Off to the Hidey-Hole
I went after corn imagery and found a corndog and his partner. This dog left the cornfield and made his way to the gravel road where I had stopped to shoot. Here he is high-tailing it back to his hidey-hole in the cornfield after he decided he didn't care for my camera and long lens.
Sunday, June 21, 2015
Pine Buff, Arkansas
Seeking answers to a client's need for corn and cornfield images, I sallied forth early in the afternoon of Saturday, June 20, bound for the general area of southern Jefferson and northern Lincoln counties. These L.A. environs are normally rife with nearly mature cornfields this time of the year.
There’s a bit of nostalgia here. During the days when King Cotton reigned, these fields never saw a kernel of corn unless it was left on a freshly masticated roas’near unceremoniously tho’ed out the winder of a pickup truck. For the most part, those conditions have now flipped — cotton is out, corn is in.
Nostalgia aside, my guess was correct. There was a lot of corn. And the sun was in the right direction. So it was corn pictures á go-go.
Prequel to the Dog
While I was fascinated with photographing these two ears of corn, which seemed to
A. either be in a conversation, or
B. be the intro point for a joke that starts out with
‘these two ears of corn walked into a bar …‘
— the dog walked into my world for a few minutes.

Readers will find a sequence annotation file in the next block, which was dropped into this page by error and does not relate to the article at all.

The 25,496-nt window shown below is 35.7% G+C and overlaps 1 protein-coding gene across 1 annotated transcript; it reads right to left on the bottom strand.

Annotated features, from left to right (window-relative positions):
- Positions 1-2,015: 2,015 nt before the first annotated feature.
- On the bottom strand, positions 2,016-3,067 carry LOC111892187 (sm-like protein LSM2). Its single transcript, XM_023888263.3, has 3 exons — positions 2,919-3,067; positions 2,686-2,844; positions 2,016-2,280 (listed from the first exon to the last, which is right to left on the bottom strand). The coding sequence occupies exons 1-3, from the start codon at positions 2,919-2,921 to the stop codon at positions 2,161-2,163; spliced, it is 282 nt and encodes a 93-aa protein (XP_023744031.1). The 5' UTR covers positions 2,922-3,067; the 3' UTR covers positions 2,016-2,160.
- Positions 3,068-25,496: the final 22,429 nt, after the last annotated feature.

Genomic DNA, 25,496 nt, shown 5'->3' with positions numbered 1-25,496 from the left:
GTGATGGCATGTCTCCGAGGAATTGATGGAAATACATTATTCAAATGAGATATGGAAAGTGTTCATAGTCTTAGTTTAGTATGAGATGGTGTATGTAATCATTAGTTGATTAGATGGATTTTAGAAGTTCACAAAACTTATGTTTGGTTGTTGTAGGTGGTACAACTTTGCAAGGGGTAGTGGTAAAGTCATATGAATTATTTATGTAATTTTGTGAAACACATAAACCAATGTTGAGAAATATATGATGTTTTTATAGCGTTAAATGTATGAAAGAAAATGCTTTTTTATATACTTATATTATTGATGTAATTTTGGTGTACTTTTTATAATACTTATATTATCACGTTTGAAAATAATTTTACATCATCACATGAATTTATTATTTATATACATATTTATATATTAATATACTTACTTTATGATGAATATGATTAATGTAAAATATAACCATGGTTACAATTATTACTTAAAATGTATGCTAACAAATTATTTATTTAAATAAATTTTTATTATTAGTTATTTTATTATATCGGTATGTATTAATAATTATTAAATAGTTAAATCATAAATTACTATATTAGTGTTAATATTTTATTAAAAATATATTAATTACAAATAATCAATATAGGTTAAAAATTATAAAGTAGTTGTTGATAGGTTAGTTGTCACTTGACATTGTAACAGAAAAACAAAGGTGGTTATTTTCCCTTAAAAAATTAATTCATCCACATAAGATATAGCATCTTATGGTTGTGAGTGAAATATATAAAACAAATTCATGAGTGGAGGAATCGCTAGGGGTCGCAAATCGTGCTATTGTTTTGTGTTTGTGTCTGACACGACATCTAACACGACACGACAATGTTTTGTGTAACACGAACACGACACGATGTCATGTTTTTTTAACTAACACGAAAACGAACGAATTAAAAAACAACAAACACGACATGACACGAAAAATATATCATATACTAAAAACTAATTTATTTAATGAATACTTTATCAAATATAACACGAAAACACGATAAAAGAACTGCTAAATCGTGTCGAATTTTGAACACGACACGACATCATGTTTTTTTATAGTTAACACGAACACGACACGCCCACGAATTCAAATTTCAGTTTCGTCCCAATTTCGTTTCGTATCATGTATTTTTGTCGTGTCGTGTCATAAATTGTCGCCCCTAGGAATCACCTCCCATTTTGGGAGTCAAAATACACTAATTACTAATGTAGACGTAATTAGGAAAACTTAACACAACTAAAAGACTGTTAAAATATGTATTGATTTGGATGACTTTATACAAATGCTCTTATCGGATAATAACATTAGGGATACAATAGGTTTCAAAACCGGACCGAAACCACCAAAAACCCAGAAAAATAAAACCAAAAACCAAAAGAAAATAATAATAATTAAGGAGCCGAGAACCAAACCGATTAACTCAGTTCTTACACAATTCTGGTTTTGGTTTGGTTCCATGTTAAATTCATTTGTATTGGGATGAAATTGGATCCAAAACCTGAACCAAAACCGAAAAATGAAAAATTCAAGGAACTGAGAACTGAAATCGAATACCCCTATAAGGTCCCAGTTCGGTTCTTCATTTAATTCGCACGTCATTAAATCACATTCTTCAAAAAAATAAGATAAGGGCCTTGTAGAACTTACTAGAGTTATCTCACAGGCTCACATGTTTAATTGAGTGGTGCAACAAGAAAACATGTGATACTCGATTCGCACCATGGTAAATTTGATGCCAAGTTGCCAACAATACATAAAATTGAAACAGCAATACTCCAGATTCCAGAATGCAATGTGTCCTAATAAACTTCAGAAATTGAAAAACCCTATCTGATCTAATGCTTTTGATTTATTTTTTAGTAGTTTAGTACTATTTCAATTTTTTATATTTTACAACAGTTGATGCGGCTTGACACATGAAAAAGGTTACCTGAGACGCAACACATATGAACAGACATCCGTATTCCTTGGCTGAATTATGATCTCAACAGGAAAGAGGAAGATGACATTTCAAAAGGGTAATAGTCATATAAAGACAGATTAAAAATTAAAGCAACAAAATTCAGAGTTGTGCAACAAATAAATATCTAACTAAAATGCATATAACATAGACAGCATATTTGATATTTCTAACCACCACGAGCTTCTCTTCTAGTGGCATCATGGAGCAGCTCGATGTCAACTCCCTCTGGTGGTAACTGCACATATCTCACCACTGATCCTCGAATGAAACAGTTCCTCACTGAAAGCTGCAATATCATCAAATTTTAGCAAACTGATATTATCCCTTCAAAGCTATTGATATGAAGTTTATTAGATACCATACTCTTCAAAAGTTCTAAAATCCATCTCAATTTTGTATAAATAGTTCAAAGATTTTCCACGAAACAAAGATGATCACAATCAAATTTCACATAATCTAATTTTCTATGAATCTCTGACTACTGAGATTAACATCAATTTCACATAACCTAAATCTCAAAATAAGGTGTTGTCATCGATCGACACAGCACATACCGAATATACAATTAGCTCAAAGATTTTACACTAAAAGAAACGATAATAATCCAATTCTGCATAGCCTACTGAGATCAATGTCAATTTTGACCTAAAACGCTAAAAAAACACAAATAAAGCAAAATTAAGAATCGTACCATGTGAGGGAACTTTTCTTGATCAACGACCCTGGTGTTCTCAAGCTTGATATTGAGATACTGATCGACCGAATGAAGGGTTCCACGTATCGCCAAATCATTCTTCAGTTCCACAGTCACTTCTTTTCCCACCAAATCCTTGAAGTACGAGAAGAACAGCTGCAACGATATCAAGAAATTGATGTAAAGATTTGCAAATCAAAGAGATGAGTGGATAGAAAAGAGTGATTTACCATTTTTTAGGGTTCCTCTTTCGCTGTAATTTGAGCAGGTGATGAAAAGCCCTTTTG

I was snapping away at the two nice ears of corn leaning toward each other when I felt a presence. I stopped to scan my surroundings — and lo and behold, there was a skinny, black-and-tan, duke’s mixture dog staring me down.
I swung the camera around to capture his likeness. He immediately scampered around the front of the truck to the passenger side. When I swung the camera again through the passenger window, he scampered back across the road into the corn field.
For the remaining minutes of our visit, the dog kept his distance, watching me closely but never leaving the security of the field.
Into the Sanctuary
The dog enters his sanctuary and checks out his surroundings before turning his attention back to me.
A Brief Encounter
After the subject dog settled in, I noticed a second dog nearby, probably a litter-mate. The second dog never left the cover of the corn. After I made a couple of shots, he retired from the party, not to be seen again.
I'm Watching You.
After dog one was safely ensconced in his corn castle, he hazarded a glance in my direction.
Maybe You're OK.
After some coaxing and a chorus or two of my best dog talk, he perked up and appeared to have some positive vibes about our encounter.
Well, Maybe Not.
Our subject dog’s positive vibes were short lived as the perky ears began to droop. He and his skittish partner have probably not fared well in former human relationships.
I'm Not So Sure.
Suspicion mounts as our canine protagonist becomes more cautious. His story continues at Weekly Grist for the Eyes and Mind. See the link below.
Having had my share of military experience, I well understand uniform appearance. My question about this image is: How does one train corn to grow at ‘Dress right. Dress’?
Get the rest
of the Corndog story
at Weekly Grist for the Eyes and Mind.
See more pictures of our pooch,
plus a couple of corn images.
Click, go and enjoy.